A document from a shipping carrier instructing a terminal operator or shipping agent to release cargo or freight to the agent or consignee designated on the Bill of Lading. This document is required for the agent or consignee to clear customs and marks the end of the transport contract between the shipping carrier and consignee.
Delivery receipt - Also known as Proof of Delivery
Delivery receipt, also referred to as proof of delivery, is confirmation the shipment was delivered as intended.
Demurrage - See also Detention, Per Diem Driver Detention
Charges incurred when a container is not out-gated/picked up before the designated free time at the port.
The weight of a package or unit of freight divided by its volume; also commonly referred to as weight per cubic foot. Density can directly influence shipping rates charged.
Department of Homeland Security (DHS) | Customs and Border Protection (CBP)
U.S. Customs and Border Protection is the agency of the Department of Homeland Security responsible for security at over 300 air, sea and land points of entry into the U.S.
Dimensional weight reflects package density which is the amount of space a package occupies in relation to its actual weight. Dimensional weight is calculated using this formula (in inches): (Length x width x height) ÷139.
Dimensions (shipping) - Also known as Dimension
The length, width and height measurements used to calculate the dimensions of a shipment.
Direct to consumer
Direct to consumer (D2C) is a sales approach by which manufacturers and e-commerce brands sell directly into the marketplace without going through a traditional distribution network.
In retail, the traditional supply chain starts with the manufacturer. Products get bought in bulk by wholesalers or handled by distributors specializing in certain categories. Eventually the product makes it into retailers’ inventories and from there it is sold to the public.
Direct to consumer breaks the mold by cutting out intermediaries and establishing an open channel between manufacturer and end consumer.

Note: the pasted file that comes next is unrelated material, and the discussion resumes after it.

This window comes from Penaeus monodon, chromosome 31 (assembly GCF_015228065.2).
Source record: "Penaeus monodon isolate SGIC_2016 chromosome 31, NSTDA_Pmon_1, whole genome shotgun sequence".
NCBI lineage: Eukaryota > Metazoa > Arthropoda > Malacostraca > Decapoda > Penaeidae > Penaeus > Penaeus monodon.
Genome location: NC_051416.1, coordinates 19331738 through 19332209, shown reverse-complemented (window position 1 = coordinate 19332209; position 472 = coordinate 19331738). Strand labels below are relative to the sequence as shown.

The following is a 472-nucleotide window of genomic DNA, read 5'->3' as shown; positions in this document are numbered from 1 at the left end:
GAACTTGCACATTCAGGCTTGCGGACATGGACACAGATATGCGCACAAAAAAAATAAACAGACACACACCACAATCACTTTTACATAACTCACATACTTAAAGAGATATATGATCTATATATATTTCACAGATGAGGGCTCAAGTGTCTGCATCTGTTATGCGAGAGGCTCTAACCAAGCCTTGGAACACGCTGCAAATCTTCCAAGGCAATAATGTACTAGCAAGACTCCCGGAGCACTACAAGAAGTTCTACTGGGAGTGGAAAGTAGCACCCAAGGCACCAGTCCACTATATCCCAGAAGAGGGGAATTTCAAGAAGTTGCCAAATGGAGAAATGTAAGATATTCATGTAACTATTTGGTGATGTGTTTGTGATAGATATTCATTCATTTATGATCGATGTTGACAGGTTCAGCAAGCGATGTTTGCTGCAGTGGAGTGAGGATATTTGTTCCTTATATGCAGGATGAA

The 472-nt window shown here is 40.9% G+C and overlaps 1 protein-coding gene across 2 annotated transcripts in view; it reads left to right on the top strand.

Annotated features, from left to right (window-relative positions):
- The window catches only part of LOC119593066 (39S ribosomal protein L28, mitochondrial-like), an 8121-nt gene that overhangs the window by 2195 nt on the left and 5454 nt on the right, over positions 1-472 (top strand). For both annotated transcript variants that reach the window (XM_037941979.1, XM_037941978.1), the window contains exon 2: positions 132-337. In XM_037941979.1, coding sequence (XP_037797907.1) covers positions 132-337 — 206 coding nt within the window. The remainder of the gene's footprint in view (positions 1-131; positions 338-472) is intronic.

What is direct to consumer’s appeal?
D2C can be highly attractive to both manufacturers and buyers for several reasons:
D2C is increasingly common in business-to-business (B2B) sales too. Buyers like dealing with manufacturers and enjoy the opportunity to ask questions directly of the product’s maker before and after the sale.
The challenges of D2C
Despite its benefits, selling D2C is no walk in the park. Cutting out intermediaries may make aspects of the sale easier. But there’s a lot more work involved that D2C operations must take on -- or risk not selling.
Marketing is one such area. With D2C, brand development is at a premium. A compelling look and feel is critical to differentiating a D2C -- from product photography to its tone of voice. Without the trusted hand of distributors and retailers to promote their products, manufacturers must get good at executing promotional strategies themselves.
There’s also the question of logistics. Product needs to be picked, packed, and shipped. From inventory management to returns, direct-to-consumer brands must offer levels of customer service on par with e-commerce best practice. They must quickly take ownership of client complaints too. When things go wrong, D2C brands have nowhere to hide.